Catherine Haggarty I think that is a beautiful sentiment, and I agree. Touch and comfort are paramount to happiness and growth for most everyone. In painting, I think the viewer has to try to recognize an image and then assess its function and value to the painting. It’s as if you have to touch something to know it’s real, but if you can’t, if it’s an image, then you have to rely on other senses. This then becomes about sight. Texture and surface come into the work in a pivotal way. Layers of oil stick, air brush, and pencil mark reference a wide range of touch and movement in the paintings and hopefully activate these sensory shifts. 

SM So, are the different types of “touches” almost foils for each other?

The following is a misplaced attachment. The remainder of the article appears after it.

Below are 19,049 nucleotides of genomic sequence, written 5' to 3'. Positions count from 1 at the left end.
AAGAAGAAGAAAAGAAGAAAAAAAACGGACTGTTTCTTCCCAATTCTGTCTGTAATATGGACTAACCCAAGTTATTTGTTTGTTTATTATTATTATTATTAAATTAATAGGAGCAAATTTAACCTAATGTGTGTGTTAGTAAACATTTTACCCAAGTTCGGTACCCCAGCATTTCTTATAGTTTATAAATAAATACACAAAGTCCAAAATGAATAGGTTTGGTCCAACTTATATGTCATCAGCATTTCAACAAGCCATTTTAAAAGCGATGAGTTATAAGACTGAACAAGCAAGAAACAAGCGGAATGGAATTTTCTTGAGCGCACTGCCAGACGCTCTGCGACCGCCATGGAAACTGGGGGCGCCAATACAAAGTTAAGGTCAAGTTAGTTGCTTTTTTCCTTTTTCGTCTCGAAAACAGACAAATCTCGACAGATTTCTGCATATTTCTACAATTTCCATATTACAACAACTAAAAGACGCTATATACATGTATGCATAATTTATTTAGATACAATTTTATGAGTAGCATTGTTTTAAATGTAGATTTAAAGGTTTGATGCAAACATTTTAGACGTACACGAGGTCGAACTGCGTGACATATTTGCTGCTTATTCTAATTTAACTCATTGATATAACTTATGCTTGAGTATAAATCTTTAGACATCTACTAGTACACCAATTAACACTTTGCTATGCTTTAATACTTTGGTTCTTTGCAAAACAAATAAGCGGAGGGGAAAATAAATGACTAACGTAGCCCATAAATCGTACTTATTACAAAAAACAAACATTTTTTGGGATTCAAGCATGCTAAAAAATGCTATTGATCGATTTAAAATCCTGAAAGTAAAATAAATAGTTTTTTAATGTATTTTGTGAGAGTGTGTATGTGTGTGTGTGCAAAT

CH I appreciate that you consider them a foil—they are elusive. I use materials that my hands and brain desire, and I consider how materials can work toward bringing new levels of optics. One of the best things an airbrush does is that it distances the hand while simultaneously allowing specific control depending on how close you are while working where soft color (atmospheric) and thin lines mirror drawing. Oil sticks provide the opacity, thickness, and density I crave. I think the saturation and weight of the oil stick on top of airbrush offers a really specific kind of space, a texture that eludes touch. 

A vertical abstract painting featuring swirls of dark blue titled, Home in the Mountains, by Catherine Haggarty

Catherine Haggarty, Home in the Mountains, 2020, oil stick and airbrush on canvas, 48 × 36 inches. Courtesy of the artist.